Skip to content

Which States Have the Highest Cost of Living? Lowest?

Thursday, July 6, 2017
cost of living and regional price parities

By Maximiliano Dvorkin, Economist, and Hannah Shell, Senior Research Associate

Intuition tells us that a $40,000 income in Nebraska will go farther in terms of purchasing power than in California. Indeed, cost of living differences across states are important factors to consider when comparing income and budget constraints. A new dataset should help with those comparisons.

Comparing Cost of Living across States

Recently, the Bureau of Economic Analysis released the Regional Price Parities (RPPs), a dataset that allows economists to directly compare the cost of living at the state level. RPPs measure the differences in the price levels of goods and services across states and metropolitan areas for a given year. RPPs are expressed as a percentage of the overall national price level for each year, so RPPs higher than 100 represent state prices higher than the national average and vice versa.

RPPs are important because they help compare the purchasing power behind a person’s income in different areas of the country. For example, an income of $47,520 in Hawaii has the equivalent purchasing power of an income of $34,480 in Mississippi because both of these incomes divided by the state’s RPP equal $40,000.

In 2015 (the most recent year for which data are available), Hawaii’s RPP (118.8) was higher than that of any state or the District of Columbia. The others with the highest RPPs were:

  • District of Columbia (117.0)
  • New York (115.3)
  • California (113.4)
  • New Jersey (113.4)

States with the lowest RPPs were:

  • Mississippi (86.2)
  • Alabama (86.8)
  • Arkansas (87.4)
  • South Dakota (88.2)
  • Kentucky (88.6)

The figure below shows median household income in U.S. states in 2015 on the horizontal axis against the same median household income adjusted by RPPs on the vertical axis. States that fall on the dotted line have price levels equal to the national average. In other words, the nominal and RPP adjusted incomes are the same. States above the line have an RPP below the national average, and states below the line have an RPP above the national average.

regional price parities

After adjustment, the median household income in the Hawaii falls from $71,223 to $54,304. In Mississippi, however, the median income rises from $40,037 to $46,446.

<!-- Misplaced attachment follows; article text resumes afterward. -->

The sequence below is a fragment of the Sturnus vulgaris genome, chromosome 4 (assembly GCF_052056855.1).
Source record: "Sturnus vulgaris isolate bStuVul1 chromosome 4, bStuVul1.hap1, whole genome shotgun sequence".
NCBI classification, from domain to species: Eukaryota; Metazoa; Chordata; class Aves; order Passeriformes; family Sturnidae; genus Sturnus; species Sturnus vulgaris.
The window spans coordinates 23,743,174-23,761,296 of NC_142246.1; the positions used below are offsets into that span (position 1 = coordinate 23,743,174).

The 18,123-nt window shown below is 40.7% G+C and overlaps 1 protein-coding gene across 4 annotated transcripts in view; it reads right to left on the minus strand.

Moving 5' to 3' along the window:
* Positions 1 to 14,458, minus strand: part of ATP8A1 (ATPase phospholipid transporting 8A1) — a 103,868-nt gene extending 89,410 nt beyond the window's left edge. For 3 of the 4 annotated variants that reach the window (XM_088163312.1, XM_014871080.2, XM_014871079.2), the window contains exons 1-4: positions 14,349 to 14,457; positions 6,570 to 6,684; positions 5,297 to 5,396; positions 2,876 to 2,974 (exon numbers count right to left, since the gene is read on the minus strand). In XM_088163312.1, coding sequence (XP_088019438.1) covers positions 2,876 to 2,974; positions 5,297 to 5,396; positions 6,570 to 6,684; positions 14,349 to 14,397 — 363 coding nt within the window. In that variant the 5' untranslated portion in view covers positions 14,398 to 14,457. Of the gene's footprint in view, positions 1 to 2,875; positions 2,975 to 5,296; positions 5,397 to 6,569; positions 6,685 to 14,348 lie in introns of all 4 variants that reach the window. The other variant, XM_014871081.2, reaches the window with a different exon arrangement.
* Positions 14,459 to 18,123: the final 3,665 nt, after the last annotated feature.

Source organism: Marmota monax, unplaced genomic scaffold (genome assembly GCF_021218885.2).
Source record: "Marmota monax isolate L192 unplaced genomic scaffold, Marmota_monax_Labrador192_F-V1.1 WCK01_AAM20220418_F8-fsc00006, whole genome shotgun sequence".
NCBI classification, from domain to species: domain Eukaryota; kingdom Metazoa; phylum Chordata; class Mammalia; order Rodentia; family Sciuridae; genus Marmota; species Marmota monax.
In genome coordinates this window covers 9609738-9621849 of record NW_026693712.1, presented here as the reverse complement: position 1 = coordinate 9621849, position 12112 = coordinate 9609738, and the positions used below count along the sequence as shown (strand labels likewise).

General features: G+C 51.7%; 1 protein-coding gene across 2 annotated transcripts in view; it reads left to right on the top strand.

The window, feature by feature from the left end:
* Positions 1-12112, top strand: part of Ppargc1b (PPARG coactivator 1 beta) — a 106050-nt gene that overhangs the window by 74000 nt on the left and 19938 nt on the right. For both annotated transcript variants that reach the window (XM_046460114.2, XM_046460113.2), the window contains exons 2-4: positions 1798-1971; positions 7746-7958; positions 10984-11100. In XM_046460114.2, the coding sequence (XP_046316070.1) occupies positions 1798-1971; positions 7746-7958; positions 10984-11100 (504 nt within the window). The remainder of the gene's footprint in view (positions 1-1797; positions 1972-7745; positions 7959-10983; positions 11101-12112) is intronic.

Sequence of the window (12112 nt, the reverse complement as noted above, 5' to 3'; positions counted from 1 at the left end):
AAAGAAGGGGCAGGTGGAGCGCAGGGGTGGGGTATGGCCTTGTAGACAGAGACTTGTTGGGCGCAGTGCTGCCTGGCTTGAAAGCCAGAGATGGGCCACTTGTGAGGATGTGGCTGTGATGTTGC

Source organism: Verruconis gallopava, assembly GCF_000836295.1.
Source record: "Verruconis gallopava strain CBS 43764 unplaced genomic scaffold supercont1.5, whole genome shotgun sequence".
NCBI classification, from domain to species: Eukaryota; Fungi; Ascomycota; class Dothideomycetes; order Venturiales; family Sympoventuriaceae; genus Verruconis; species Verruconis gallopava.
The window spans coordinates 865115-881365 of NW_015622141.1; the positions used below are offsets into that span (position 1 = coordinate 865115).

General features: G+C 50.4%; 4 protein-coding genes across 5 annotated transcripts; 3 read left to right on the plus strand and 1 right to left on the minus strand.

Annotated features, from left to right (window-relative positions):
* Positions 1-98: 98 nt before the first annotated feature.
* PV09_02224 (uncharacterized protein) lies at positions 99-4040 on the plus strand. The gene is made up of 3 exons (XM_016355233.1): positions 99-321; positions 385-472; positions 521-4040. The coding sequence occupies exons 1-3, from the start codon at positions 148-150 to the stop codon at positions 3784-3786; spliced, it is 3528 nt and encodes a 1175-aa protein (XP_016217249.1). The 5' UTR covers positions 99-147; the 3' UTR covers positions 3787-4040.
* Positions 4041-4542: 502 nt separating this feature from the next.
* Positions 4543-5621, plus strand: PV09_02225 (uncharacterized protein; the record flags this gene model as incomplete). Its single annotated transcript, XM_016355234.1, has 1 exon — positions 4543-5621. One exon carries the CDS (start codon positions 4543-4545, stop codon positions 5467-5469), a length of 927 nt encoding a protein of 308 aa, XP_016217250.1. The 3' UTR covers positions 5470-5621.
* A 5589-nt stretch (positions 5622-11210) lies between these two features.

Since most of the dots to the left are above the blue line and most to the right are below, differences in median income across states are less pronounced once we account for differences in cost of living.

Reasons for Cost of Living Differences

We can look closely at why RPPs differ across geographies. In particular, we can look at price differences for different types of goods and services.

The figures below show the price parities in 2015 for each U.S. state for all items consumed, rents, other services, and goods. The first figure shows that overall price levels are lower in the middle of the country and get higher on the east and west coasts.

The next three figures use the same color categories as the all-items-consumed figure, but offer a visualization of the price parities between their respective categories.

The figure for rents shows a much higher dispersion in price than the other two, which are concentrated on the middle portion of the color scale. This breakdown of price differences by type of good or service shows that most of the variance in cost of living comes from rents (or the imputed user cost of housing services for homeowners, which depends on house prices).

In sum, our analysis shows that cost of living differences should be taken into account when comparing income differences across states, particularly differences in rents and house prices.

Additional Resources

Posted In Financial  |  Tagged maximiliano dvorkinhannah shellcost of livingregional price paritieshousehold incomeincome
Commenting Policy: We encourage comments and discussions on our posts, even those that disagree with conclusions, if they are done in a respectful and courteous manner. All comments posted to our blog go through a moderator, so they won't appear immediately after being submitted. We reserve the right to remove or not publish inappropriate comments. This includes, but is not limited to, comments that are:
  • Vulgar, obscene, profane or otherwise disrespectful or discourteous
  • For commercial use, including spam
  • Threatening, harassing or constituting personal attacks
  • Violating copyright or otherwise infringing on third-party rights
  • Off-topic or significantly political
The St. Louis Fed will only respond to comments if we are clarifying a point. Comments are limited to 1,500 characters, so please edit your thinking before posting. While you will retain all of your ownership rights in any comment you submit, posting comments means you grant the St. Louis Fed the royalty-free right, in perpetuity, to use, reproduce, distribute, alter and/or display them, and the St. Louis Fed will be free to use any ideas, concepts, artwork, inventions, developments, suggestions or techniques embodied in your comments for any purpose whatsoever, with or without attribution, and without compensation to you. You will also waive all moral rights you may have in any comment you submit.
comments powered by Disqus

The St. Louis Fed uses Disqus software for the comment functionality on this blog. You can read the Disqus privacy policy. Disqus uses cookies and third party cookies. To learn more about these cookies and how to disable them, please see this article.